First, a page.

South Korea and the United States agreed on an amendment to their FTA stipulating that reasons for import restrictions must be clarified and corporate due diligence periods and details must be notified in advance. This means the United States accepted South Korea’s request for protection from unfair regulations. Still, some experts are criticizing the amendment for lacking limitation on the Adverse Facts Available (AFA) provision.
According to the stipulation regarding the obligatory clarification, the U.S. has to clarify its calculation of anti-dumping and countervailing duty rates applied to South Korean companies. At present, the U.S. is doing so at its own discretion and South Korea can raise no objection when the U.S. does not do so. According to the South Korean government, however, the stipulation is expected to be highly effective in forestalling controversial tariff imposition. The Ministry of Trade, Industry & Energy said that the stipulation is the first of its kind among the United States’ FTAs.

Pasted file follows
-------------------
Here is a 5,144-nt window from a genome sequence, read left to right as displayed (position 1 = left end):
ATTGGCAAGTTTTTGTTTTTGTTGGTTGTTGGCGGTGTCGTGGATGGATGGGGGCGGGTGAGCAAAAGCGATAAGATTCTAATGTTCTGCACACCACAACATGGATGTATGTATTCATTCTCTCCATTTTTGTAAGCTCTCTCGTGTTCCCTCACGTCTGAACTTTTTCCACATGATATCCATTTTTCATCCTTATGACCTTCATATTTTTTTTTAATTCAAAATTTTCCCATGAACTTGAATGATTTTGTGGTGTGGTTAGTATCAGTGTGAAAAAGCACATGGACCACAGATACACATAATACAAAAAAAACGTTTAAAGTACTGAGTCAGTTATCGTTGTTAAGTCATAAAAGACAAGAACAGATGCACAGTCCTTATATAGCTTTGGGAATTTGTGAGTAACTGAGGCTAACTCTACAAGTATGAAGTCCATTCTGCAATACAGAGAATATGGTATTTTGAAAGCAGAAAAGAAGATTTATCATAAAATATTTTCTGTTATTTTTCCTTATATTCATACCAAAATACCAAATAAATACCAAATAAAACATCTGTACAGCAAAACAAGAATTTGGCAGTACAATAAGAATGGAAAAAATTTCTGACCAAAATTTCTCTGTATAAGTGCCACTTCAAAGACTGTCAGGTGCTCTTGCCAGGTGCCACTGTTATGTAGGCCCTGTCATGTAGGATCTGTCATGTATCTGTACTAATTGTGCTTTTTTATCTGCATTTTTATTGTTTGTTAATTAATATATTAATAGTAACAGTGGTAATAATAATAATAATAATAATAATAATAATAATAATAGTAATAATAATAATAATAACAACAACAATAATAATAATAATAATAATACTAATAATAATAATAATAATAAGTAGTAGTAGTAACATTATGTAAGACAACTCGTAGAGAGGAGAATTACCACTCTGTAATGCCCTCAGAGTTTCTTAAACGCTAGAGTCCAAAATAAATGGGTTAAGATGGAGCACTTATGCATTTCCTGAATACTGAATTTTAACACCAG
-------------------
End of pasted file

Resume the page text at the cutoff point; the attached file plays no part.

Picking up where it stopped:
The compulsory prior notification, in the meantime, is expected to contribute to regulatory predictability. “U.S. investigators conduct due diligence on South Korean companies before import restrictions, and this has caused a lot of difficulties as the due diligence has been unpredictable and even quasi-confidential data have been demanded,” said a local company.
Nonetheless, the amendment includes no limitation on the Particular Market Situation (PMS) as well as the AFA provision, which the U.S. has utilized as means for excessive tariffs since last year. According to the AFA provision, the U.S. is allowed to impose a punitive tariff on a company by using every adverse fact when the company is deemed insincere during its investigation. The PMS provision allows high tariffs to be imposed on the premise that a particular country’s market is abnormal.